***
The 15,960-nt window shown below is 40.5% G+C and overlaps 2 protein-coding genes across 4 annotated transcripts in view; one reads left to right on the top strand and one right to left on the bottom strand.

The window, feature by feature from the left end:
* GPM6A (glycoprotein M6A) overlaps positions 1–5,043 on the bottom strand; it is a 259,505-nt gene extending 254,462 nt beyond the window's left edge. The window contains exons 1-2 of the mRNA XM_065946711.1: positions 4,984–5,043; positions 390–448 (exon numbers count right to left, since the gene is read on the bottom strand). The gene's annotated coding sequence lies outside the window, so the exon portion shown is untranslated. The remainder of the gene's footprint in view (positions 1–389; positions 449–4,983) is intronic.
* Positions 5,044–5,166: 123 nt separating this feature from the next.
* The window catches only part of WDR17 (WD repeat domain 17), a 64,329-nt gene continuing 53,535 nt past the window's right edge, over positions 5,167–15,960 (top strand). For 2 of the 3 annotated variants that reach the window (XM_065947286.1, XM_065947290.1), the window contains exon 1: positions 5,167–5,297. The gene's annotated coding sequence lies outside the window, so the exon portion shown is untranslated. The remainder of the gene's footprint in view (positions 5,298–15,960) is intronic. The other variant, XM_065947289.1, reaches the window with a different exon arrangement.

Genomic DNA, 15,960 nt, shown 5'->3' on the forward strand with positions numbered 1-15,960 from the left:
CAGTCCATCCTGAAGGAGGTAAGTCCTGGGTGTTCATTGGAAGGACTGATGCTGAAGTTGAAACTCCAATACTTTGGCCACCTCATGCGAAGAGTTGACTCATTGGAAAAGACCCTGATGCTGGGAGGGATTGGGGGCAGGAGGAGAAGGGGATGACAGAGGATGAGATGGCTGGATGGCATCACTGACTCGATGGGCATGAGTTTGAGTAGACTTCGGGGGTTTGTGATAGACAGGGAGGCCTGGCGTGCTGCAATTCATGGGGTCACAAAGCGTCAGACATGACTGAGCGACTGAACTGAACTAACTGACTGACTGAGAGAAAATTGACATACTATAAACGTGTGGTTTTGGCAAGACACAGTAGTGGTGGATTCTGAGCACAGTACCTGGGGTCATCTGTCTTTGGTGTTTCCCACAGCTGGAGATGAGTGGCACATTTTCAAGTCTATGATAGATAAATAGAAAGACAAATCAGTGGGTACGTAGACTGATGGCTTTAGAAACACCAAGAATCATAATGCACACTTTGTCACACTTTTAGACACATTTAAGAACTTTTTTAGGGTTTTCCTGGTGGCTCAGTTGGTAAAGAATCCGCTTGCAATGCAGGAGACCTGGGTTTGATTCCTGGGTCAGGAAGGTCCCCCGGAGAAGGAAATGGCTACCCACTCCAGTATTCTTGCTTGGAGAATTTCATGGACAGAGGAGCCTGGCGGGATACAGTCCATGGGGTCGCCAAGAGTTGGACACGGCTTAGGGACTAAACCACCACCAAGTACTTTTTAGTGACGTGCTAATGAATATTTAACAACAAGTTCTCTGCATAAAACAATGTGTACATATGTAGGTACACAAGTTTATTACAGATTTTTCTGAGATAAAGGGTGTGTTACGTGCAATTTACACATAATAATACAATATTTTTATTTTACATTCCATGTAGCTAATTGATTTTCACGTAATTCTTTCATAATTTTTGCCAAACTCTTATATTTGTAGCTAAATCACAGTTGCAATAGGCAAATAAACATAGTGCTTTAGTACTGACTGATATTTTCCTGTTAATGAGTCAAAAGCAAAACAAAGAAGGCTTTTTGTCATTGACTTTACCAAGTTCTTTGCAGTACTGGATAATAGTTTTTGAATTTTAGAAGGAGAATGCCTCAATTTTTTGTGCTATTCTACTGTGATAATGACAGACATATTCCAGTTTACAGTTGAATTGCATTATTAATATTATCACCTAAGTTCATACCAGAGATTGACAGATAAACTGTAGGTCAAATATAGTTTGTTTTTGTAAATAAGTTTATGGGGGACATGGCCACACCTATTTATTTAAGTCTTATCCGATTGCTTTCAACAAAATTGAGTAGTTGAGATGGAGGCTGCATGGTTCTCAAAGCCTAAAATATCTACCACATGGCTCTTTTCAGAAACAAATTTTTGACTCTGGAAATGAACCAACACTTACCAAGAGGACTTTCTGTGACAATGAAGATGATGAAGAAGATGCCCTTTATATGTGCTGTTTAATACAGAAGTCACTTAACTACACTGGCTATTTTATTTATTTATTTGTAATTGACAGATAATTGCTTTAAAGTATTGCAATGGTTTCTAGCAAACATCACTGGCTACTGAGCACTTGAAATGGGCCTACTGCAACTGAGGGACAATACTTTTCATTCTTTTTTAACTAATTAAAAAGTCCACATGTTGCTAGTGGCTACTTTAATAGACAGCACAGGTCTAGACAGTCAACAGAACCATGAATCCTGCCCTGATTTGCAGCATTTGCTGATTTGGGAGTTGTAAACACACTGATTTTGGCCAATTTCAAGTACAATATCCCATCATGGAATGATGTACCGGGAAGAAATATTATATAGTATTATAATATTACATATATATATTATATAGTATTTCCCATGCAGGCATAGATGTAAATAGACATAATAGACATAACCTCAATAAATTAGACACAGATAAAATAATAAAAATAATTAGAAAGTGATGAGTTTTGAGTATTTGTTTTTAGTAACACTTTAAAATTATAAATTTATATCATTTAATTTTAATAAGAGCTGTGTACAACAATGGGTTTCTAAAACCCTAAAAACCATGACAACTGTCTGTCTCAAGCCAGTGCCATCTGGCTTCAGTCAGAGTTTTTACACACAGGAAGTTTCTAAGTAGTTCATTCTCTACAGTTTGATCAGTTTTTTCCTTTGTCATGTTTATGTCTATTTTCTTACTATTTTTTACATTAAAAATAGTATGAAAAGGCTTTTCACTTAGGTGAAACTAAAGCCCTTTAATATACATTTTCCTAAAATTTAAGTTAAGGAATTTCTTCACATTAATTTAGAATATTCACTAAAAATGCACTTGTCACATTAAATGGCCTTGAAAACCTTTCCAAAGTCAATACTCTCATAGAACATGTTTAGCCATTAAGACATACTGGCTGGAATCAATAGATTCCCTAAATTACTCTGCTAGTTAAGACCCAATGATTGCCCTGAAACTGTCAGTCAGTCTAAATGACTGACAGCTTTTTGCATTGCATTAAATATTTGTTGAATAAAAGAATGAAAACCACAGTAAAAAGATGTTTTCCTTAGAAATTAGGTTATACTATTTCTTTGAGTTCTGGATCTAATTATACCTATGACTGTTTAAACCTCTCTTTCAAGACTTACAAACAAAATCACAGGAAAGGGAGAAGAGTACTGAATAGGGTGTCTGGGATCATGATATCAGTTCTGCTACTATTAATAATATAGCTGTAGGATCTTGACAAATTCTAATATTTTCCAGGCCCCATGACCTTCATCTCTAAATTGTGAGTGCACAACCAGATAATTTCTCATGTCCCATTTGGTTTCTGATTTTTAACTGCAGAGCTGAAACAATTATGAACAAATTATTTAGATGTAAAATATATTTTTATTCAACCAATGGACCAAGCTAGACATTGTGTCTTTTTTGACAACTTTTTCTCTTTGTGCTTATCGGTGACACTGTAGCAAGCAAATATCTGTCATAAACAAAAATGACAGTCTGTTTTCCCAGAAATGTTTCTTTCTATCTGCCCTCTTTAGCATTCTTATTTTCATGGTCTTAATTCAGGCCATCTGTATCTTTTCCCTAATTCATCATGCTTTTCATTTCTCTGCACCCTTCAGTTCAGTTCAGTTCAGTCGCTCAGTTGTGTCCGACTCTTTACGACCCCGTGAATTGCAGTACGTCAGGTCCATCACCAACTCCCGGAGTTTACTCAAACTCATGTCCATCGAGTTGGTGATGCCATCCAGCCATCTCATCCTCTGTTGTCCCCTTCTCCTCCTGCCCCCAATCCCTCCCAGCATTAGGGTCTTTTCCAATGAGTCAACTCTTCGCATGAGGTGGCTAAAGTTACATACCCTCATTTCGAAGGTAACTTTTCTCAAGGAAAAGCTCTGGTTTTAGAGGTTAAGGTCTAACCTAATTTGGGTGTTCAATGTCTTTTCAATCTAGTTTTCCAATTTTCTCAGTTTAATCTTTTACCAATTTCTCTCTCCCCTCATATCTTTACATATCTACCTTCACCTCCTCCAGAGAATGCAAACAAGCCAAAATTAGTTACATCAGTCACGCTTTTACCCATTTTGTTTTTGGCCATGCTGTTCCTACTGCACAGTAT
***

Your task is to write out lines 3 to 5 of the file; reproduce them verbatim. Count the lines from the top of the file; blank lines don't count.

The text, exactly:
* GPM6A (glycoprotein M6A) overlaps positions 1–5,043 on the bottom strand; it is a 259,505-nt gene extending 254,462 nt beyond the window's left edge. The window contains exons 1-2 of the mRNA XM_065946711.1: positions 4,984–5,043; positions 390–448 (exon numbers count right to left, since the gene is read on the bottom strand). The gene's annotated coding sequence lies outside the window, so the exon portion shown is untranslated. The remainder of the gene's footprint in view (positions 1–389; positions 449–4,983) is intronic.
* Positions 5,044–5,166: 123 nt separating this feature from the next.
* The window catches only part of WDR17 (WD repeat domain 17), a 64,329-nt gene continuing 53,535 nt past the window's right edge, over positions 5,167–15,960 (top strand). For 2 of the 3 annotated variants that reach the window (XM_065947286.1, XM_065947290.1), the window contains exon 1: positions 5,167–5,297. The gene's annotated coding sequence lies outside the window, so the exon portion shown is untranslated. The remainder of the gene's footprint in view (positions 5,298–15,960) is intronic. The other variant, XM_065947289.1, reaches the window with a different exon arrangement.